The canton of Zug, half an hour from Zurich, is fast becoming a crypto haven as the city council accepts bitcoin as a means for payment for fees by the residents’ registration office.
According to local paper Frankfurter Allgemeine, Zug, made a name for itself on the crypto scene after Ethereum inventor Vitalik Buterin settled there in 2014.
Richard Ettl, head of the blockchain-based logistics company Smart Containers Group in Zug, said: “Switzerland is at the epicentre of a small revolution in the financial system.”
And now the Swiss Minister of Economic Affairs Johann Schneider-Ammann (FDP) said he hopes the crypto revolution will spread outside of Zug.
He said he hopes "that in five or ten years nobody will speak about the Crypto Valley Zug, but about the Crypto Nation Switzerland".
Oliver Bussmann, the former head of innovation and IT at the Swiss bank UBS said that to date, more than 50 start-ups from the crypto and blockchain world have settled in the canton.
Mr Bussmann advises blockchain entrepreneur and manages the Crypto Valley Association.
He said he receives around three to five enquiries a day from individuals in the crypto arena considering moving to Zug. According to a study conducted by consulting firm PWC, companies around the world raised $4.6billion in capital through initial coin offerings (ICOs) last year.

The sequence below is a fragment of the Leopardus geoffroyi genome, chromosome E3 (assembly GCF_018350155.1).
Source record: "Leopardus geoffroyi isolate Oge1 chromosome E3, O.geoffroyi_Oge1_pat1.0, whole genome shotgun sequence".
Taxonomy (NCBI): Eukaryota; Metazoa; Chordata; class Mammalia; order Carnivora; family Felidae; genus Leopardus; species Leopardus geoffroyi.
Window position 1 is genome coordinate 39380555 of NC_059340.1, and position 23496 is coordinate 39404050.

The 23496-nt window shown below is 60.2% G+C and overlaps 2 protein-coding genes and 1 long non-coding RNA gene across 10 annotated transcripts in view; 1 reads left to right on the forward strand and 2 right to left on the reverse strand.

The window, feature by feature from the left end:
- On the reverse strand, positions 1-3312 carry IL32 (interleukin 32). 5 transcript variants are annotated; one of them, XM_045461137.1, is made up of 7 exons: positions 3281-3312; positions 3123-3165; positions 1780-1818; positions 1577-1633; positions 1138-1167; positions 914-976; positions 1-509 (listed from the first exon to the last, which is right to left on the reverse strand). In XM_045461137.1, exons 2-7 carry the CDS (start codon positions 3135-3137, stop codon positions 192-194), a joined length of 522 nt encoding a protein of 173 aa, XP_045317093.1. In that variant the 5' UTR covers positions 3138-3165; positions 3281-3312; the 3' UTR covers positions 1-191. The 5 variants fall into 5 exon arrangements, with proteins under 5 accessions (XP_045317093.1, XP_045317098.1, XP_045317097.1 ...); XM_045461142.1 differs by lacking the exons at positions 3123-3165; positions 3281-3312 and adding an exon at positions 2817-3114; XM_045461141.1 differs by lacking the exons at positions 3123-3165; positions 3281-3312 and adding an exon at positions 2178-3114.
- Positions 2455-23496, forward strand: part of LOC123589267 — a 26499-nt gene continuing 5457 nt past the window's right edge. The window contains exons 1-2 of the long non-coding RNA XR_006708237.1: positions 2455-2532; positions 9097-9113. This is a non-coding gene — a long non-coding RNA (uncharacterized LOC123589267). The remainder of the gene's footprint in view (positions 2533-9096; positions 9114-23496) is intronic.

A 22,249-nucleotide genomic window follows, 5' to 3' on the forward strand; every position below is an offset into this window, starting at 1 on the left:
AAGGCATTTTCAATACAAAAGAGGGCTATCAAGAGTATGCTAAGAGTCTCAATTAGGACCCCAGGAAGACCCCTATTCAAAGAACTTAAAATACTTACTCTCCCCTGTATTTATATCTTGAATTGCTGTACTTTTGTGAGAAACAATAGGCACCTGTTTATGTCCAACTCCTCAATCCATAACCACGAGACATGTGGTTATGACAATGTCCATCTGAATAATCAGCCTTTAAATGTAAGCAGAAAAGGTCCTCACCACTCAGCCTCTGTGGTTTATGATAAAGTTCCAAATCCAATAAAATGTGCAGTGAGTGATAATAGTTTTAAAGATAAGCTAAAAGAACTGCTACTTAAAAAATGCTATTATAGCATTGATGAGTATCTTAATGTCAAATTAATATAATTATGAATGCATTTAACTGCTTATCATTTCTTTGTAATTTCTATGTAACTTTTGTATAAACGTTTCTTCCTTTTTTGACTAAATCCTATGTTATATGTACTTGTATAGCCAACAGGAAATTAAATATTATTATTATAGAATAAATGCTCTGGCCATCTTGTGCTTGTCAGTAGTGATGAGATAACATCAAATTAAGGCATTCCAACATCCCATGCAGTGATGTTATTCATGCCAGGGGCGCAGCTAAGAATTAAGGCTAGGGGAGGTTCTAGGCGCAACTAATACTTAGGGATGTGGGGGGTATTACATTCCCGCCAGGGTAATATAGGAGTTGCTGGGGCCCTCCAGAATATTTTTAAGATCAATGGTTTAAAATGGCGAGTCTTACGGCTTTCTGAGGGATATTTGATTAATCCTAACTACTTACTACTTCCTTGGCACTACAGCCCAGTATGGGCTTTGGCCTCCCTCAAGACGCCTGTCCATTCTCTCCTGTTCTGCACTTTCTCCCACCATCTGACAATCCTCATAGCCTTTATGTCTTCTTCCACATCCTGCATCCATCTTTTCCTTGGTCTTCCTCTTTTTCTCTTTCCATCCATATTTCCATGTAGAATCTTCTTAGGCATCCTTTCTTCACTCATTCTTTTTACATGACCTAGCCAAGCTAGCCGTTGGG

The main advantage of the canton seems to be the liberal regulatory approach taken on by the area.
Bernhard Neidhart, head of the office for economy and work in Zug, said: “This pragmatic approach has fuelled the entire blockchain scene here, including non-crypto-currency applications.”
And the nation’s financial regulator the Swiss Financial Market Supervisory Authority (Finma) has responded to the flurry of interest in digital currencies with new guidance.
Finma says it will regulate ICOs to apply anti-money laundering laws to some sales. He said low taxes are just one of the many reasons why crypto enthusiast are attracted to the area.
Mr Neidhart said: “The taxes only open the door. A lot more is needed in order to win the location competition: a highly qualified workforce, international schools and a solution-oriented administration."
Mr Neidhart added the local authorities do their part as they answer questions very quickly without bureaucracy and deal with taxing crypto gains.
As cryptocurrencies adjust following record highs in December, Mr Neidhart said: "I do not want to dispute that there is a certain risk of a bubble forming.”